Many implementations of rich Web interaction designs encounter issues of discoverability. As I pointed out in Bringing Desktop Interactions Online, the awareness of actions like drag and drop and multi-select within Web applications is often low because people don’t expect these behaviors to be possible. As a result, designers often include messaging to educate users on what’s possible.
Persistent messaging can be seen in these examples from Netflix & Basecamp (below).
Another common approach to addressing discoverability is “just in time messaging”. These messages reveal themselves only when a user performs an action that indicates they may be looking for specific functionality. A subtle but quite effective form of just in time messaging is a simple cursor change as shown in the example from My Yahoo! below. A stronger form of just in time messaging could be bubble help that lets users know what’s possible. Overuse of bubble help, however, can frustrate more than inform. Once someone learns the behavior (i.e. successfully drags and drops a window), the need for bubble help may be gone.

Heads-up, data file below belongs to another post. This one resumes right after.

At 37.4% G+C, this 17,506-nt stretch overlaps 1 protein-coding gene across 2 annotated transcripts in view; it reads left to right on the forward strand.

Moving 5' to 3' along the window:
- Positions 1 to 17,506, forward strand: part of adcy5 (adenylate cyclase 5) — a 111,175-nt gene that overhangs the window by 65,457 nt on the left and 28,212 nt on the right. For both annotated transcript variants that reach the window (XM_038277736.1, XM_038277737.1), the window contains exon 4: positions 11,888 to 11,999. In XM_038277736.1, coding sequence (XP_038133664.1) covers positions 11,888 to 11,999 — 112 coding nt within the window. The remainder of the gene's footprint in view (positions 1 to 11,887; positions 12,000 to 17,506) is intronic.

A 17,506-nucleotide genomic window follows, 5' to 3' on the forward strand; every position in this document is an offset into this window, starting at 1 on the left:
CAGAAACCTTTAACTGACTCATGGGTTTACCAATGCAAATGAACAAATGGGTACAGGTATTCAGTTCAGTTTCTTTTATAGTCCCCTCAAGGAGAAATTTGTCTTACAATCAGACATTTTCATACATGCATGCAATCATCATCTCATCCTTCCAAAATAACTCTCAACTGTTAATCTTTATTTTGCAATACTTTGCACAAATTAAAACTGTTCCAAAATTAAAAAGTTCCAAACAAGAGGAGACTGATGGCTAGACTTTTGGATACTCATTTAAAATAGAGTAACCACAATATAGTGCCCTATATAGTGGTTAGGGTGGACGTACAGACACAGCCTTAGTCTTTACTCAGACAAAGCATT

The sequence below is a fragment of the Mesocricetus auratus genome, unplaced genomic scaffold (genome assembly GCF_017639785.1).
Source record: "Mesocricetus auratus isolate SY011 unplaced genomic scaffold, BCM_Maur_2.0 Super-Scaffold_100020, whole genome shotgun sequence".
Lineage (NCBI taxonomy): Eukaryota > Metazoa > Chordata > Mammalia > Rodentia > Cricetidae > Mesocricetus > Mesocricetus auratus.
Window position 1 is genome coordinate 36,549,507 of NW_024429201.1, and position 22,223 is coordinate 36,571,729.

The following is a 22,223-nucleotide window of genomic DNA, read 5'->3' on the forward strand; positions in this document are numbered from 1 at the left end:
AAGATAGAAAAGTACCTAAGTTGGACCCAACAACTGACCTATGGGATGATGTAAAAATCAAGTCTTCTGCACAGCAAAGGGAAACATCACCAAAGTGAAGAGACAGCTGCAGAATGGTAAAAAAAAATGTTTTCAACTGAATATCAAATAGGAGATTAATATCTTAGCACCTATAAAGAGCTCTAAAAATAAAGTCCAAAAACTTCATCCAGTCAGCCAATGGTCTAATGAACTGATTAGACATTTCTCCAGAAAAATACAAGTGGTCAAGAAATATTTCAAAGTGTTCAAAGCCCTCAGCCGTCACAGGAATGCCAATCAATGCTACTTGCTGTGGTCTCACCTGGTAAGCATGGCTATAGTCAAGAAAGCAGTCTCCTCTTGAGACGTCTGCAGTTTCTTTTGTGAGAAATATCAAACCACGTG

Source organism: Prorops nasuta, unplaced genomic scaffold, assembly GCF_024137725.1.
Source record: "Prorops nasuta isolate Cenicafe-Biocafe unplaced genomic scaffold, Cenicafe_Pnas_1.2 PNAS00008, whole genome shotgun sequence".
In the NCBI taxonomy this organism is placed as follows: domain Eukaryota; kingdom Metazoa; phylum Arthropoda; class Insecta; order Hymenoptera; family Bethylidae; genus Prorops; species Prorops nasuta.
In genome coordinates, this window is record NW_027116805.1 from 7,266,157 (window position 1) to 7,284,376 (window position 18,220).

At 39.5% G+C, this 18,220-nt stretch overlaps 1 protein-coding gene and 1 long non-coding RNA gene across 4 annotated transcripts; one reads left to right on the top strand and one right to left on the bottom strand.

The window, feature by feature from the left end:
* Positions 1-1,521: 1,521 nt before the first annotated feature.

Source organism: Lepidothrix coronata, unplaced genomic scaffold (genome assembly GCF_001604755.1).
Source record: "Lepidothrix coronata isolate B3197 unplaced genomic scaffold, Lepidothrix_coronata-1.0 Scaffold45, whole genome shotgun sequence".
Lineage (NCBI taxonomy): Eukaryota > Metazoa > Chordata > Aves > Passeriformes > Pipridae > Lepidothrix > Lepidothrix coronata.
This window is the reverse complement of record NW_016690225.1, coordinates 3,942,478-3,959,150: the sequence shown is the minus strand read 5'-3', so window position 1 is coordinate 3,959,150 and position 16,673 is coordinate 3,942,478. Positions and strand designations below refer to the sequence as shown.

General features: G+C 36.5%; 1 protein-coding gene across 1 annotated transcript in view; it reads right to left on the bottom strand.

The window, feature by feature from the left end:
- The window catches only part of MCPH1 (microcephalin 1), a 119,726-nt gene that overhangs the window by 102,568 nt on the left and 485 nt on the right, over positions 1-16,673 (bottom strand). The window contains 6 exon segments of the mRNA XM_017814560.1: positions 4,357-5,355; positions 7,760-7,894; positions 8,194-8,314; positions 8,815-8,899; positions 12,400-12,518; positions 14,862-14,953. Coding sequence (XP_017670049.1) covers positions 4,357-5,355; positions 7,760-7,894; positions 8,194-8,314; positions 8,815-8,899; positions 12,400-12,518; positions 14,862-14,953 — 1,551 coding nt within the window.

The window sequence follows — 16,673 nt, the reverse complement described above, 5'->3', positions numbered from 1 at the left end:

Visual just in time messages can also be useful for communicating what’s possible. These messages are often more explicit than cursor changes and utilize more screen real estate for communication.
In the My Yahoo! example, windows in the left column can only be dragged vertically. When a user attempts to position one of these windows within a different column, an error message is presented. A visual just in time message can reduce the frequency of this error state by clearly communicating what actions are possible –in this case with arrows.
Discoverability can also be addressed with appropriately placed indicators of functionality. In the example below, “move” is included alongside the “edit” and “close” actions making the ability to reposition the window a bit more explicit. These indicators, of course, can also be used together with just in time messaging.